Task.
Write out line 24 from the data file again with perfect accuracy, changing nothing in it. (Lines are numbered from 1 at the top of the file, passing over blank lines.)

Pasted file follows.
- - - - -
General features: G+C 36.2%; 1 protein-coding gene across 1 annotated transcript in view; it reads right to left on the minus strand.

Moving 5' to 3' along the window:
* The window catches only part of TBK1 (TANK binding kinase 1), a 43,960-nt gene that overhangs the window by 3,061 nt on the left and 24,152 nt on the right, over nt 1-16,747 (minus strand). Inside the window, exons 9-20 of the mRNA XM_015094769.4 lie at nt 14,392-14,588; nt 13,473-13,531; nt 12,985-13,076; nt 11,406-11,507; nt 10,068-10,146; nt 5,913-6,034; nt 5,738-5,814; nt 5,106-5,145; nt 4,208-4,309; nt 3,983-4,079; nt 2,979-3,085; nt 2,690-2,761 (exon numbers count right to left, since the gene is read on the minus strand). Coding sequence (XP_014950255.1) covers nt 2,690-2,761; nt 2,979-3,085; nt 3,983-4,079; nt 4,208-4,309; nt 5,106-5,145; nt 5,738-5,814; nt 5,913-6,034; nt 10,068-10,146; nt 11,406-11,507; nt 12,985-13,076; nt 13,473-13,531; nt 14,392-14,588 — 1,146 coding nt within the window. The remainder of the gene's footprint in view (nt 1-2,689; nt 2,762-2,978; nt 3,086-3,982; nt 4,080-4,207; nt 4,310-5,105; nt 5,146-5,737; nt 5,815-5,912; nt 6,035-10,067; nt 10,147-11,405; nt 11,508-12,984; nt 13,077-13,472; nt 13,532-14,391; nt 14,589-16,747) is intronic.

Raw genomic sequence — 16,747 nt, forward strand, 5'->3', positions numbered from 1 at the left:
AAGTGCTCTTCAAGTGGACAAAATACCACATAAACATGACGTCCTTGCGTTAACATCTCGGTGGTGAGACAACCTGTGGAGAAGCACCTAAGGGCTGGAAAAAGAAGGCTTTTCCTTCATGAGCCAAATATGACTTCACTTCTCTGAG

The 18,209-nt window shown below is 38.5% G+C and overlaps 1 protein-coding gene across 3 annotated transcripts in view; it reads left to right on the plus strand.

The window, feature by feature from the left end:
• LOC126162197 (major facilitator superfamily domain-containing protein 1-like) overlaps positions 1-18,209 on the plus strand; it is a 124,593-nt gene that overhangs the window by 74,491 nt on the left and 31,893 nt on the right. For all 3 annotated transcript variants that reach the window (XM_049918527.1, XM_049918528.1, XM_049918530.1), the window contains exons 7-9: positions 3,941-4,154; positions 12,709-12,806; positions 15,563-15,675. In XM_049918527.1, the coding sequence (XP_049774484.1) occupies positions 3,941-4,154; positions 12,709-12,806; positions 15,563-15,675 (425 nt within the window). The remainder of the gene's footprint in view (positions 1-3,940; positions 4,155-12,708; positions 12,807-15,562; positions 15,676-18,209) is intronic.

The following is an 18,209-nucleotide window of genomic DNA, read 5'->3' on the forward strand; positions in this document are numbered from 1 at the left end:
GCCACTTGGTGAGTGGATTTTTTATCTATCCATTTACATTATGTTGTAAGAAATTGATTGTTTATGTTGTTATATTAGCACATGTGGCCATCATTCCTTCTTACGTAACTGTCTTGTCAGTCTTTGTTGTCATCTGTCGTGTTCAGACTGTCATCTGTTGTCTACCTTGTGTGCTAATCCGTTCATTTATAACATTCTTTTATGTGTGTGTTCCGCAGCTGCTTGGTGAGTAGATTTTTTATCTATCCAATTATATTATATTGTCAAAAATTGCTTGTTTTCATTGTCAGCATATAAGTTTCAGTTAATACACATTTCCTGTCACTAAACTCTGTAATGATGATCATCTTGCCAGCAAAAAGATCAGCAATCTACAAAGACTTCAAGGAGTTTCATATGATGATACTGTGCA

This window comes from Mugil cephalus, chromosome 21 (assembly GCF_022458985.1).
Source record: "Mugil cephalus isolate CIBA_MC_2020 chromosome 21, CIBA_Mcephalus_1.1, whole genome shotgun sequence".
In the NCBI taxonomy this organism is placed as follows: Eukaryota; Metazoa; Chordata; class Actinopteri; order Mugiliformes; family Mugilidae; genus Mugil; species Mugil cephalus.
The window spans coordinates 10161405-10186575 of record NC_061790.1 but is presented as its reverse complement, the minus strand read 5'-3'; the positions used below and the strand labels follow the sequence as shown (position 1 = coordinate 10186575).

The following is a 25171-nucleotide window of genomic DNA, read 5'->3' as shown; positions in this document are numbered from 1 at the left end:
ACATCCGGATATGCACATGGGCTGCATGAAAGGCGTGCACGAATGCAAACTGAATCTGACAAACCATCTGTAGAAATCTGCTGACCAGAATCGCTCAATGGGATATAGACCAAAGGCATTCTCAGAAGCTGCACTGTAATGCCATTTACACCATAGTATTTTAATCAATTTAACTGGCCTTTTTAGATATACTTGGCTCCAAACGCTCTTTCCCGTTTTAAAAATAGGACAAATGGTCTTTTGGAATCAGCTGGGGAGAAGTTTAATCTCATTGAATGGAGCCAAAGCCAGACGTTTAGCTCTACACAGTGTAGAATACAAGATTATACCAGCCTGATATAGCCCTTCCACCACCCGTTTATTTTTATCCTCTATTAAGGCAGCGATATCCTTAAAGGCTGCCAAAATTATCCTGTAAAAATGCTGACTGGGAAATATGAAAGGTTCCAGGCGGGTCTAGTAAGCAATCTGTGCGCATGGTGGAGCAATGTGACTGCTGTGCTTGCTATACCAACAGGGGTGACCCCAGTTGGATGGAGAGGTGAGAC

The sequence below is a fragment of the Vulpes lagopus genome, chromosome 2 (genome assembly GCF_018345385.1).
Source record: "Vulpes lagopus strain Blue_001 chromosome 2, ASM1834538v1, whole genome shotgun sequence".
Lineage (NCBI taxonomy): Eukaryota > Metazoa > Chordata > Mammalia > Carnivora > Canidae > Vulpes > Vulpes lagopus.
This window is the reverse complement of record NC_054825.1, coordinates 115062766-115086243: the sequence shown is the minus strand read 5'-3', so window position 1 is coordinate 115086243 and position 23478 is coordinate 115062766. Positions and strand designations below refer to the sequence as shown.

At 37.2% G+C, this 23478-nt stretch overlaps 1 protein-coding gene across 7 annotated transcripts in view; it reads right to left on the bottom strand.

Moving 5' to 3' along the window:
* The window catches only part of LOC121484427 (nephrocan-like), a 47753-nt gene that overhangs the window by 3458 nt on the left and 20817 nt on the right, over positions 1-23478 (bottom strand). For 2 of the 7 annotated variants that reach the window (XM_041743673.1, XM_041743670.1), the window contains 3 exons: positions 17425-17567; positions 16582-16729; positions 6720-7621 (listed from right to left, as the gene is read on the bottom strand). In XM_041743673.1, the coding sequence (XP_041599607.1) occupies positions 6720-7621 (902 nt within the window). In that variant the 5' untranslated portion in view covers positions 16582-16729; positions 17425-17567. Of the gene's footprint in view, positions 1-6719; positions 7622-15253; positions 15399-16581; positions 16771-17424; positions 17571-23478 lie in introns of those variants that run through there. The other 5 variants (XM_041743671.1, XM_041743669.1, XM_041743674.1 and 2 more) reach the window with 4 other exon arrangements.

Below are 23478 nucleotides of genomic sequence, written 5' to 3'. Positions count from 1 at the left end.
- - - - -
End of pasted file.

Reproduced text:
Below are 23478 nucleotides of genomic sequence, written 5' to 3'. Positions count from 1 at the left end.